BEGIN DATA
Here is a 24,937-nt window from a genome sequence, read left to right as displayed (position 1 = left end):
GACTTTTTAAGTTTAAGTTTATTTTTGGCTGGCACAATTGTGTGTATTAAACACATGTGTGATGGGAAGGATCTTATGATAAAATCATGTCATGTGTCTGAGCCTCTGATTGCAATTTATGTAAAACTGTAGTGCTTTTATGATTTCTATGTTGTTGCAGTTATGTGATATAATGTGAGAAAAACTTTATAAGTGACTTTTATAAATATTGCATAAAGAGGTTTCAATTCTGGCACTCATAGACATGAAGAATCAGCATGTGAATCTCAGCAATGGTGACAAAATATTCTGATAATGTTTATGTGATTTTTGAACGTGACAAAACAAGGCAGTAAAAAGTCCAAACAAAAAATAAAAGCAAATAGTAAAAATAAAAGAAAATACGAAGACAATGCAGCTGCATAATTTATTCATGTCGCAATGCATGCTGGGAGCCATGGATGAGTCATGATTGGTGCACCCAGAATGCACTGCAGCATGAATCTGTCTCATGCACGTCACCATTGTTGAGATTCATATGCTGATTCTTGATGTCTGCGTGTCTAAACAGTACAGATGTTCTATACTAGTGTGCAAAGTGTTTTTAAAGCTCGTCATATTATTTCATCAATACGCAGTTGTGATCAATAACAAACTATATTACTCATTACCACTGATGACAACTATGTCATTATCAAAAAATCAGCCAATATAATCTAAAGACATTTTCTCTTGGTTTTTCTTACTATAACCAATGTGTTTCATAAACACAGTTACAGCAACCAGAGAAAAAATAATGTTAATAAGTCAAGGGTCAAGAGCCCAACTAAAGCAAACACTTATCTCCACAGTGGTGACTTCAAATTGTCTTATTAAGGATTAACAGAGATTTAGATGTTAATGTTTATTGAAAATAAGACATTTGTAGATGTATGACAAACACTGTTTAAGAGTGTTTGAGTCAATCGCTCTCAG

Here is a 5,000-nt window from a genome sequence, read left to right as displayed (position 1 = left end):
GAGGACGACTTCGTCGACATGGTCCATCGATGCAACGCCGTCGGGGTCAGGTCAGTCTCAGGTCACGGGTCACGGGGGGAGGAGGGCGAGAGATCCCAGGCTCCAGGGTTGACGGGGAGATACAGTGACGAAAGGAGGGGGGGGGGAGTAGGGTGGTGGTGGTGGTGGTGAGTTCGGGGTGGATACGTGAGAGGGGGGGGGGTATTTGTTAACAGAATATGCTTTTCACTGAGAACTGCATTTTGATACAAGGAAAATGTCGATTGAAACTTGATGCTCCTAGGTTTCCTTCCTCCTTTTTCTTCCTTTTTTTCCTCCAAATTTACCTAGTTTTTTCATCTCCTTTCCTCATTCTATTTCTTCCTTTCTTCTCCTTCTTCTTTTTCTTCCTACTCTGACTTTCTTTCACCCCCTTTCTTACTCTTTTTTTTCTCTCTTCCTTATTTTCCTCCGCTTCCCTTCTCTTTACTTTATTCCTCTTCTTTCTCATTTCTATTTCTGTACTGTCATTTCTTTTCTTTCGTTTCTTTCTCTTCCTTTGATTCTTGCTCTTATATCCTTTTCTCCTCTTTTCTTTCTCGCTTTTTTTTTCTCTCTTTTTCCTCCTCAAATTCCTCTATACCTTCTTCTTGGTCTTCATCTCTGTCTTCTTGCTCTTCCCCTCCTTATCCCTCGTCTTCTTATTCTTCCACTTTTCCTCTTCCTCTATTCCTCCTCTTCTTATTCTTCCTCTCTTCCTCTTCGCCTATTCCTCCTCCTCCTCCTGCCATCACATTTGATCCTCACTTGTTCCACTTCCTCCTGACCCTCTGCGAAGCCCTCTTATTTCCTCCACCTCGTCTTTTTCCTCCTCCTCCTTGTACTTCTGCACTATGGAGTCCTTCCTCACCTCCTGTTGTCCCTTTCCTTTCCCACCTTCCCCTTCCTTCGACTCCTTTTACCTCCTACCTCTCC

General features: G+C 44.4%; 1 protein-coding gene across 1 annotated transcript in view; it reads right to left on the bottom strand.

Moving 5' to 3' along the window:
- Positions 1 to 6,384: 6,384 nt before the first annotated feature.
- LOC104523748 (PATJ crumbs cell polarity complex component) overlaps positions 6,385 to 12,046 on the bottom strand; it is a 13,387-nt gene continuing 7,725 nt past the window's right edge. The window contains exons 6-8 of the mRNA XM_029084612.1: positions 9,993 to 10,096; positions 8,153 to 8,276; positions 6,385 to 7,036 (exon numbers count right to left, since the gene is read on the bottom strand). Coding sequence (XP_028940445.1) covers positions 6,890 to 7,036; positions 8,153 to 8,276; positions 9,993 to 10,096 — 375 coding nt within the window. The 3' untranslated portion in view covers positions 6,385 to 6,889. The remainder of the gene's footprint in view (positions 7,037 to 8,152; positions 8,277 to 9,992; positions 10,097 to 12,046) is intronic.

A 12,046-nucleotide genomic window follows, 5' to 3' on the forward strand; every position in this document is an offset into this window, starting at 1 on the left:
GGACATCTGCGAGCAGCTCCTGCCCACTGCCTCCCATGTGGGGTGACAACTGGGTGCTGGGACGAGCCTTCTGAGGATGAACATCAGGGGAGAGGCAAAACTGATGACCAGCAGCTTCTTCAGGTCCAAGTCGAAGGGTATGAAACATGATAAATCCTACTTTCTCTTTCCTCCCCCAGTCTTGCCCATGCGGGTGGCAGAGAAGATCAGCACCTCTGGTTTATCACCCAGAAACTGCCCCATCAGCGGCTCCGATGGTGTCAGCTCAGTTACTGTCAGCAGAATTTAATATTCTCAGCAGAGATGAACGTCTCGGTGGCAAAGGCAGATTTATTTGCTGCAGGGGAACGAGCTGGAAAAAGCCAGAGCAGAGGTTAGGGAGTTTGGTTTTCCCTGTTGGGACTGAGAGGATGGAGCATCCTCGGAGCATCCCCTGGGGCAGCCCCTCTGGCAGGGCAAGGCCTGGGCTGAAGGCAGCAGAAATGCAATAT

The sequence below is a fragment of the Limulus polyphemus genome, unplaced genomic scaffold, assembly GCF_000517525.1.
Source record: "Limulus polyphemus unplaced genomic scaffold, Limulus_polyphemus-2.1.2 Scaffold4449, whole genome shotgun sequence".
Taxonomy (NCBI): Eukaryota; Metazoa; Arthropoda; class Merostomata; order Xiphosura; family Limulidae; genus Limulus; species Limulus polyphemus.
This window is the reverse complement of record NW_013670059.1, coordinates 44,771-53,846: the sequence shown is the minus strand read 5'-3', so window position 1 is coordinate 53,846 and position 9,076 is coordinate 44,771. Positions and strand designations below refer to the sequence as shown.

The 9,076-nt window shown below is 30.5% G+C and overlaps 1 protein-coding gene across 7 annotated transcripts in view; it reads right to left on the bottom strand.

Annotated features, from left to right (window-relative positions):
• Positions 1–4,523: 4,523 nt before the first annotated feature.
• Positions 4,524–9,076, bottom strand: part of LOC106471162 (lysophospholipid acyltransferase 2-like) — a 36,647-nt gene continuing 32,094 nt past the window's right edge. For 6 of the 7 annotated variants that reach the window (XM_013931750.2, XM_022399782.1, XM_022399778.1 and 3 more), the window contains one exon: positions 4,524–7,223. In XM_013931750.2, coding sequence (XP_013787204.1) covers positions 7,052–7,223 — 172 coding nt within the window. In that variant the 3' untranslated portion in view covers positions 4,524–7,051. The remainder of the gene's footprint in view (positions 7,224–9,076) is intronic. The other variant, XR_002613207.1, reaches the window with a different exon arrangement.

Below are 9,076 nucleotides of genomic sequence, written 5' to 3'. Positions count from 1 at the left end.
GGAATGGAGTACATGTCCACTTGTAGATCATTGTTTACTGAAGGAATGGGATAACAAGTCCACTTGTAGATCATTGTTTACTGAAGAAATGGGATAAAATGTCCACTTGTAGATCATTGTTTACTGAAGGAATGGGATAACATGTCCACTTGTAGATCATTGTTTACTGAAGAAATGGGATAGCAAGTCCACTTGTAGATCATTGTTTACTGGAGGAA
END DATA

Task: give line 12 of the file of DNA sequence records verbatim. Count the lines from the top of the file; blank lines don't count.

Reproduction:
Source record: "Limulus polyphemus unplaced genomic scaffold, Limulus_polyphemus-2.1.2 Scaffold4449, whole genome shotgun sequence".